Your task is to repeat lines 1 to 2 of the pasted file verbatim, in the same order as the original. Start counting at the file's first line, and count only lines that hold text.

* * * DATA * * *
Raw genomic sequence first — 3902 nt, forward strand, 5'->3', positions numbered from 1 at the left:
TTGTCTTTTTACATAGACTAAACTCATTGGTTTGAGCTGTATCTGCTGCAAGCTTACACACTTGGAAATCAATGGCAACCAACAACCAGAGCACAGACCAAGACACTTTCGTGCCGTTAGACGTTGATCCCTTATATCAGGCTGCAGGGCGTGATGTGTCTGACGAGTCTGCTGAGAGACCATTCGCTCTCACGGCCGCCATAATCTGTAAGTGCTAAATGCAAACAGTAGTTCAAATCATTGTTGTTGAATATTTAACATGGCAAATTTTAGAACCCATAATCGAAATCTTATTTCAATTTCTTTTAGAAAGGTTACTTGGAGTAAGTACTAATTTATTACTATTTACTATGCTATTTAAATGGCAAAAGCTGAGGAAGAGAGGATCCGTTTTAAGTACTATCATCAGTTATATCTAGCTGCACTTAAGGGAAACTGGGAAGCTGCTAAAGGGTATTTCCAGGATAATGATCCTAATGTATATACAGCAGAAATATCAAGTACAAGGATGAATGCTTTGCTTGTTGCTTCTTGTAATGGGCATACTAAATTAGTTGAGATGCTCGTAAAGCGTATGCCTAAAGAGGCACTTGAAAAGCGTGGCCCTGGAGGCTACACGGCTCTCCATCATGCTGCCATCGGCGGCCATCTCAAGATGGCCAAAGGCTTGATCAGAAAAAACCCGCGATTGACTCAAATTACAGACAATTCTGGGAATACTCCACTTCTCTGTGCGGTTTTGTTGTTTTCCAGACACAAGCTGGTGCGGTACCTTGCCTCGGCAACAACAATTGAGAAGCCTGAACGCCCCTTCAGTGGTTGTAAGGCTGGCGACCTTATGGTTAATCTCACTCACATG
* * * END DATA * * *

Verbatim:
Raw genomic sequence first — 3902 nt, forward strand, 5'->3', positions numbered from 1 at the left:
TTGTCTTTTTACATAGACTAAACTCATTGGTTTGAGCTGTATCTGCTGCAAGCTTACACACTTGGAAATCAATGGCAACCAACAACCAGAGCACAGACCAAGACACTTTCGTGCCGTTAGACGTTGATCCCTTATATCAGGCTGCAGGGCGTGATGTGTCTGACGAGTCTGCTGAGAGACCATTCGCTCTCACGGCCGCCATAATCTGTAAGTGCTAAATGCAAACAGTAGTTCAAATCATTGTTGTTGAATATTTAACATGGCAAATTTTAGAACCCATAATCGAAATCTTATTTCAATTTCTTTTAGAAAGGTTACTTGGAGTAAGTACTAATTTATTACTATTTACTATGCTATTTAAATGGCAAAAGCTGAGGAAGAGAGGATCCGTTTTAAGTACTATCATCAGTTATATCTAGCTGCACTTAAGGGAAACTGGGAAGCTGCTAAAGGGTATTTCCAGGATAATGATCCTAATGTATATACAGCAGAAATATCAAGTACAAGGATGAATGCTTTGCTTGTTGCTTCTTGTAATGGGCATACTAAATTAGTTGAGATGCTCGTAAAGCGTATGCCTAAAGAGGCACTTGAAAAGCGTGGCCCTGGAGGCTACACGGCTCTCCATCATGCTGCCATCGGCGGCCATCTCAAGATGGCCAAAGGCTTGATCAGAAAAAACCCGCGATTGACTCAAATTACAGACAATTCTGGGAATACTCCACTTCTCTGTGCGGTTTTGTTGTTTTCCAGACACAAGCTGGTGCGGTACCTTGCCTCGGCAACAACAATTGAGAAGCCTGAACGCCCCTTCAGTGGTTGTAAGGCTGGCGACCTTATGGTTAATCTCACTCACATG